Boarding school teacher did not want Jewish children

Yvonne's maternal grandmother Leah Benjamin, who came to England alone from Kiev


ALL four of my grandparents came from what is now called Ukraine - three of them from the Russian part and one from the Polish.

My paternal grandparents, Michael (Mendel) and Deborah (called Toby) Redman, came from a village on the River Bug, near Odessa.

They were married in Russia and had one child, Abe (Abram). After coming to England, they settled in the East End of London, possibly in 1898, and subsequently had Sam, Esther, my father Jack (Jacob) and Joe.

Michael died when my father was 12, so he was never barmitzvah, and it must have been hard for Deborah to manage, especially as she never learned to speak English.

She must have understood it, though, because my father told me that the children spoke English to her and she replied in Yiddish.

She took in lodgers and one of them taught my father to play the violin.

When he was older, he played in a band while studying theory at the London School of Music.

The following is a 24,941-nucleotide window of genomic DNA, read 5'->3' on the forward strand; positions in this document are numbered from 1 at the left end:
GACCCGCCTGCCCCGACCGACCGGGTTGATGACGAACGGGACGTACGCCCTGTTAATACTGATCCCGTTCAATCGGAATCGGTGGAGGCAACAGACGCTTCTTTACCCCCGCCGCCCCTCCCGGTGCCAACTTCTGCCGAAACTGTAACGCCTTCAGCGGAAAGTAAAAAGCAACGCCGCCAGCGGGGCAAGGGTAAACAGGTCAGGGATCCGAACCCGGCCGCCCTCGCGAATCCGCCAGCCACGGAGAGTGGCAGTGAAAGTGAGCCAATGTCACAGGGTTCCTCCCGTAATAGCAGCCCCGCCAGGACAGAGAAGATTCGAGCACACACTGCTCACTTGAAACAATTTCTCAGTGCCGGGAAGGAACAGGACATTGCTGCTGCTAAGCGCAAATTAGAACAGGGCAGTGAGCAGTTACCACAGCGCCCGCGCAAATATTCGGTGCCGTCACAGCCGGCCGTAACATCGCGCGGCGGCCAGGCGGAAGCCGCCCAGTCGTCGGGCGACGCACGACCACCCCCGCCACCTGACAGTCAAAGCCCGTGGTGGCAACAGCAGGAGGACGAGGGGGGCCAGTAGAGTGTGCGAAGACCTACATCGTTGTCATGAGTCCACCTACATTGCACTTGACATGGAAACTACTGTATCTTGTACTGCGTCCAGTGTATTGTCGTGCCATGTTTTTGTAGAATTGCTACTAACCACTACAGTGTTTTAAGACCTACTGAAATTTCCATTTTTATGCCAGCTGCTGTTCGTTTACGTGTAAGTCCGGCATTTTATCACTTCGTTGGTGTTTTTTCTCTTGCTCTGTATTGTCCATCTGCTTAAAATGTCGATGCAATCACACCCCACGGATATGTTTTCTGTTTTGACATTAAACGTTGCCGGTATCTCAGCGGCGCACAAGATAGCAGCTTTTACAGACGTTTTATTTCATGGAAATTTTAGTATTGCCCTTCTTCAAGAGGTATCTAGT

From the age of 12, my father worked for a local grocer as a delivery boy.

Abe was grown up by this time and married to Sarah. He was working as a tailor when the First World War started, and he, along with all the others of military age who had been born in Russia, were sent back to fight in the Russian army.

Then in 1917, at the start of the Russian Revolution, the army, with him in it, went back to Russia.

He then went on to China where he worked for a Jewish tailor who would have liked him to stay, but he had a wife, and a baby, Minna, in London and had to return home.

It was not certain that he would be allowed back in, but the police seem to have been considerate and the magistrate who heard his case let him in.

I used to visit them on Sundays with my father, his mother upstairs, Abe and Sarah downstairs. I don't remember talking to them much, but I know that Abe was a communist and my father disapproved of that.

When Minna grew up, she married hairdresser Sam Weiner (I think they were communists too).

They had two daughters, Denise and Lesley, and lived in Stamford Hill.

The next brother, Sam, also became a tailor and he married Fanny.

They had a daughter, Helen, who married Nat Shaeffer and had two children, Monica and Stanley.

When I knew him, he was with another Minna and they had one son, Michael, who became a taxi driver and moved to Ilford.